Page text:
Sunday, July 1, 2012

The eaglets have landed -- and they're big babies

The young bald eagles in Seven Mile Creek Park are flying well, but still dependent on their parents.

   It's been more than 10 weeks since the bald eagles on the Minnesota River at Seven Mile Creek Park began feeding their hatchling(s), but we hadn't been able to see the young in the nest on the other side of the river.
   They would have grown rapidly since then, reaching nearly a foot high three weeks after hatching and they should have attempted their first flights in the past couple of weeks.
   This weekend we went to see if we could get a glimpse of them -- a long shot considering the heavy foliage now blocking views of the river.
   And a long shot that they both would have survived this long. While two are often hatched, one sibling sometimes kills the other to get more food. And when an eagle takes its first flight, they will perish 40 percent of the time.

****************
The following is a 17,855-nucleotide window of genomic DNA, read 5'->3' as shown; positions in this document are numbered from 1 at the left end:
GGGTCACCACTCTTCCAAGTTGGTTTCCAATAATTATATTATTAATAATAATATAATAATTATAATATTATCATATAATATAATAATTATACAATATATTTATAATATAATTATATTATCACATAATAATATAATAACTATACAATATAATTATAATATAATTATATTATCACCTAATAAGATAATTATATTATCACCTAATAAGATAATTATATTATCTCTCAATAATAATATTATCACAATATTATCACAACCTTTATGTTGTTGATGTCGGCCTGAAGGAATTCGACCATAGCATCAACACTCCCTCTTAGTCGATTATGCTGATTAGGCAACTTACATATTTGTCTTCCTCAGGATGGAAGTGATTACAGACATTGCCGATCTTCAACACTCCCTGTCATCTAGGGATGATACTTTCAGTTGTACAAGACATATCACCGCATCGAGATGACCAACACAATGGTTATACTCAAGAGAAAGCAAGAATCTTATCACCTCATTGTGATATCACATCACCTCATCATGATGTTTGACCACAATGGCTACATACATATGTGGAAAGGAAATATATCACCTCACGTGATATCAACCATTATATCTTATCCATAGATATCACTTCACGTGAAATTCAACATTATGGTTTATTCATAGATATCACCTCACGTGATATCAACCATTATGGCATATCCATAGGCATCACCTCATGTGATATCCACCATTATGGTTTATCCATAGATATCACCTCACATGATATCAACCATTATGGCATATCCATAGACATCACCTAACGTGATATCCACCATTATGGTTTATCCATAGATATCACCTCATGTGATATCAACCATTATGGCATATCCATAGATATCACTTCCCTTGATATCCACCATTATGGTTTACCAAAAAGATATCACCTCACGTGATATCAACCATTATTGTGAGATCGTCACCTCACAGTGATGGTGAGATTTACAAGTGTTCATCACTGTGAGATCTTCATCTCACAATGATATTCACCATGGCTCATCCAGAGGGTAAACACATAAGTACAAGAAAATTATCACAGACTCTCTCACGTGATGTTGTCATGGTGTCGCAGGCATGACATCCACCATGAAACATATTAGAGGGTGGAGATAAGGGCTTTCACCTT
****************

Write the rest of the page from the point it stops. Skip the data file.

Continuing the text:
Not far down the trail along the river, we heard loud high-pitched screeches, similar to, but louder than the sounds made by seagulls. Following the sounds brought an unlikely surprise.
   Peering through the brush along the bank, we could see two immature bald eagles perched on a large, partly submerged log just 25 feet from the bank. They were unconcerned about visitors, even those with a dog -- a sign perhaps of youthful inexperience.
   Even knowing how fast they grow, the siblings were surprisingly large.
   One of their parents was perched atop a cottonwood tree far across the river, next to the nest. The parents duties aren't over. For a month or more they will still provide all the food for the young eagles as they stay near the nest  and develop their feathers.
   After that, their hunting skills will have to be taught and sharpened over the remainder of the summer -- vital lessons if they are to survive the first winter on their own.

Tuesday, May 1, 2012

Camping season popping up

Campsite A14 offers a perfect view of the river below.
I’ve never been to a campground when no one else was camping, but that was where we found ourselves when we went for a mid-week camp-out at Minneopa State Park.
The solitude was wonderful — like owning your own sprawling wooded estate.
Cranking up the pop-up camper during the first trip of the year is exciting. It’s also the time you remember everything you took out of the camper last fall and forgot to replace: Dish soap, lighter fluid, bowls, forks and a coffee pot.